This afternoon, Erin and I visited the Pasadena Museum of California Art to see an exhibition of works by Edgar Payne.  We’re both fans of American plein-air painting, and Payne was a master of the technique – so the exhibition was a great success.  But parking up, we found the Museum’s garage had its own artistic charm.

Graffiti by Kenny Scharf in garage of Pasadena Museum of California Art (Photo:Tim Jones)

The graffiti is by artist Kenny Scharf, and instantly caught my eye with its images of rocket ships and swirling galaxies.   The garage – or Kosmic Kavern – is the colorful legacy of an exhibition of Scharf’s work in the gallery proper in 2004 – his graffiti in the garage was just never cleaned off!  Scharf’s work is influenced by the 1962 animated comedy sit-com The Jetsons, and there are other bits of space and nuclear iconography from the Golden Age of American Science spotted around – like the mushroom cloud and atom-swirl.

The Jetson's lived the future for folks in 1962 (Photo:Tim Jones)
The Jetson’s lived the future for folks in 1962
The Jetsons (Wikipedia)
The Jetsons (Source: Wikipedia)

Some of the Jetson’s techno-utopia became a reality.  But not, unfortunately, the aerocar or three-day week.


More Kenny Scharf

If you’d like to see more of his Kenny Scharf’s work, there’s a good collection at Artsy’s Kenny Scharf Page


Of related interest on Zoonomian

Chemistry in the Golden Age of American Science

Buck Rogers – A Copper-clad Lesson from History

Puzzling over Tyrannosaurs at the Natural History Museum of Los Angeles

Thomas and friends illustrate three stages of tyranosaur development (Photo:Tim Jones)
Thomas and friends illustrate three stages of development (Photo:Tim Jones)

How when we dig up a dinosaur bone do we know it comes from a young animal or a smaller example of a different species?  That’s a question the Museum of Natural History of Los Angeles collection of T.rex helps answer.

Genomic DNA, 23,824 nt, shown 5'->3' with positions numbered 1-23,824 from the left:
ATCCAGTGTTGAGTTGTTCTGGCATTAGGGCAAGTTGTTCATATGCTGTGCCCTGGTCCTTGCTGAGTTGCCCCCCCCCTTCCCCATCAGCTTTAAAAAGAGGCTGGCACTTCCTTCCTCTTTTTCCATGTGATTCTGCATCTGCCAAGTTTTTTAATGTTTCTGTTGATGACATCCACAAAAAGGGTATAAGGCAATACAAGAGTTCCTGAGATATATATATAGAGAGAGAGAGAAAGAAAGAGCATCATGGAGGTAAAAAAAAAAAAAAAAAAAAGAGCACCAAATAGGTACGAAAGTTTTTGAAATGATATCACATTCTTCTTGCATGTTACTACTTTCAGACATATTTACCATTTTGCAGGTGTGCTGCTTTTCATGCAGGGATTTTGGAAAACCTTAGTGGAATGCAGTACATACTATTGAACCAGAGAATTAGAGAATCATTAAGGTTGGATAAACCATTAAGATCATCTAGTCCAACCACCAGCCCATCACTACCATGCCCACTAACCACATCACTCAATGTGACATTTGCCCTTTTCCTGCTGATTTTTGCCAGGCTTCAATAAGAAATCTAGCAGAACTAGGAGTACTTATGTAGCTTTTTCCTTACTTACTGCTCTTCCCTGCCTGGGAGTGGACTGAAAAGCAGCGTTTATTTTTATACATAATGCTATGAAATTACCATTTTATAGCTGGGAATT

Los Angeles County Museum of Natural History ©Tim Jones
Los Angeles County Museum of Natural History

Yesterday, Erin and I visited the new Dinosaur Hall, where for the first time fossilised skeletons of three complete Tyrannosaurs are brought together to illustrate the different stages in the animal’s development.

 Thomas today: looking good
Thomas today: looking good

Above you see the three who died at 17 yrs, 14 yrs, and 2 yrs.

Here’s the largest, Thomas, as he looked a couple of years back when we last visited the museum: encrusted in rock, but the star all the same of his own very public extraction in the Dino Lab:

 in 2010 (Photo:Tim Jones)
Thomas being uncovered in the Dino Lab (Photo: Tim Jones)
Dino Lab in 2010 (Photo:Tim Jones)
In the Dino Lab visitors can watch the professionals at work

Dino Lab at Museum of Natural History Los Angeles

Dino Lab at Museum of Natural History Los AngelesComparing the three, we see that Tyrannosaurs don’t just scale up uniformly as they grow.  The eye sockets, for example, are more rounded in babies, changing to a keyhole shape in the adult.  The accompanying texts to the display explain how the relative length of the foot bone to the leg decreases from 70% to 50% from 2 to 17 yrs.

At 14 yrs. Adolescent, but dangerous.
2 yr old toddler Tyrannosaur

On a lighter note.  Ever wondered what a Tyrannosaurus rex looks like with (most of) its bones missing?  Probably not I guess, but here it is:


This was a bit of fun we got roped into: a Tyrannosaur puzzle no less.   The bones of the T.rex are taken off the frame, and it’s up to us non-experts to put them back in the right place.   It’s harder than you might think – and it makes you think! (Shh – that’s the point).

Where to start…..